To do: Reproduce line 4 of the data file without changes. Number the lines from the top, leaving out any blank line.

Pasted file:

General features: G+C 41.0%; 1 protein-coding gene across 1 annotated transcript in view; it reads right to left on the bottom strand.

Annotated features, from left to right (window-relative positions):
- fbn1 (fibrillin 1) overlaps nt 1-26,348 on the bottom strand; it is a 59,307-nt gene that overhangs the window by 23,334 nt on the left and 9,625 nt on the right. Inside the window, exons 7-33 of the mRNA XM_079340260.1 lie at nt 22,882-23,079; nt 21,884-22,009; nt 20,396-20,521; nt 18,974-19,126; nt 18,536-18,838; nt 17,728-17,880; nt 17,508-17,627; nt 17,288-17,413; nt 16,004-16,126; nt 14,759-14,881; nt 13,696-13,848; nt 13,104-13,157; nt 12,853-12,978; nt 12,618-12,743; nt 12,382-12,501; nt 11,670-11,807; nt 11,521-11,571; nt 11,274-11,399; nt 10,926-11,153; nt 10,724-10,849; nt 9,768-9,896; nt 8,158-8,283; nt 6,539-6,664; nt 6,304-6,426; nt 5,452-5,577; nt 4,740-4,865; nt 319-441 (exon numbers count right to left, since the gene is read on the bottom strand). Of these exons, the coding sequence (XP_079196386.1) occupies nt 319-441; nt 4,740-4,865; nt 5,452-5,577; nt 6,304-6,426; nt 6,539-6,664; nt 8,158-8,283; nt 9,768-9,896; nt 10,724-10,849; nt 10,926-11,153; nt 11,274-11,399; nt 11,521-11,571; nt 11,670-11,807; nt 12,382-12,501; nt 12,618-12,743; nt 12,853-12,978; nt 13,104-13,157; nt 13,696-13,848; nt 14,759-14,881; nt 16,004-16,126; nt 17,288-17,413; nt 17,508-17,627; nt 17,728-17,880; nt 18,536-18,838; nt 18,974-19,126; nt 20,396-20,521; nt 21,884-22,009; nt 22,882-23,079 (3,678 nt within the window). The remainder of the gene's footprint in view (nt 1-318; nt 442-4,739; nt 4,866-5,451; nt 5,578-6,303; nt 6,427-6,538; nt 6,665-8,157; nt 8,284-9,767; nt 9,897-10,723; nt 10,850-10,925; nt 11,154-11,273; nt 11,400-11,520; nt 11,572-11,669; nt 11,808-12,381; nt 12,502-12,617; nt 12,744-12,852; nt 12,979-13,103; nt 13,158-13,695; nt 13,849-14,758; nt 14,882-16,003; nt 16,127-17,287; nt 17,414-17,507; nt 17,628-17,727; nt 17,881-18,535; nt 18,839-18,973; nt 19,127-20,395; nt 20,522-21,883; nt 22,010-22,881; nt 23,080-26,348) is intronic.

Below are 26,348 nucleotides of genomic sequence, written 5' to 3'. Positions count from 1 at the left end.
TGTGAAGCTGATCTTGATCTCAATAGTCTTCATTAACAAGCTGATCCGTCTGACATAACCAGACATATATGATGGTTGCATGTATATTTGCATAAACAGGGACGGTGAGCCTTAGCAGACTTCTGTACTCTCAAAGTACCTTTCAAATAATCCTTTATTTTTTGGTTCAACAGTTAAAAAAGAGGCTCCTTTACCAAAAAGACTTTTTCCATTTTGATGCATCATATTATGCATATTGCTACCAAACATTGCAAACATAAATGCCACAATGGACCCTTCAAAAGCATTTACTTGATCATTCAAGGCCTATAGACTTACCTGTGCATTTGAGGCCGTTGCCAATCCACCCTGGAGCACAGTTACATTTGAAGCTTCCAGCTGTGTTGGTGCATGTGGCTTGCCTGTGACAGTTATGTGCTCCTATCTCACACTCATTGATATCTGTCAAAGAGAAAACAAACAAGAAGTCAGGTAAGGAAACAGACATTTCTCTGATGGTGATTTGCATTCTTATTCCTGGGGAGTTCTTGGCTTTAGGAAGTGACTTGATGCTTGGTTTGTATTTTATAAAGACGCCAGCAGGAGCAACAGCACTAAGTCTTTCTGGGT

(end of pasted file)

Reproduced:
Below are 26,348 nucleotides of genomic sequence, written 5' to 3'. Positions count from 1 at the left end.